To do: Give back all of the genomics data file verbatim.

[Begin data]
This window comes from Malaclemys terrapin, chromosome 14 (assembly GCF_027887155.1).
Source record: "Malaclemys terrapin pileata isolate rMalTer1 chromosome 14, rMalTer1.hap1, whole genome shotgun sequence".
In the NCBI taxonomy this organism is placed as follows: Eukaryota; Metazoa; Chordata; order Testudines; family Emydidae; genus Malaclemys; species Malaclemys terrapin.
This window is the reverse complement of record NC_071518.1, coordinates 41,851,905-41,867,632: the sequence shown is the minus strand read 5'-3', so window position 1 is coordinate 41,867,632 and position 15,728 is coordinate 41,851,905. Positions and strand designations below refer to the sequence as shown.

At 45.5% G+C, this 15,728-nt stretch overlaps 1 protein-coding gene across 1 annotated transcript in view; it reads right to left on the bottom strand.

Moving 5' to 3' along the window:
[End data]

This window comes from Malaclemys terrapin, chromosome 14 (assembly GCF_027887155.1).
Source record: "Malaclemys terrapin pileata isolate rMalTer1 chromosome 14, rMalTer1.hap1, whole genome shotgun sequence".
In the NCBI taxonomy this organism is placed as follows: Eukaryota; Metazoa; Chordata; order Testudines; family Emydidae; genus Malaclemys; species Malaclemys terrapin.
This window is the reverse complement of record NC_071518.1, coordinates 41,851,905-41,867,632: the sequence shown is the minus strand read 5'-3', so window position 1 is coordinate 41,867,632 and position 15,728 is coordinate 41,851,905. Positions and strand designations below refer to the sequence as shown.

At 45.5% G+C, this 15,728-nt stretch overlaps 1 protein-coding gene across 1 annotated transcript in view; it reads right to left on the bottom strand.

Moving 5' to 3' along the window: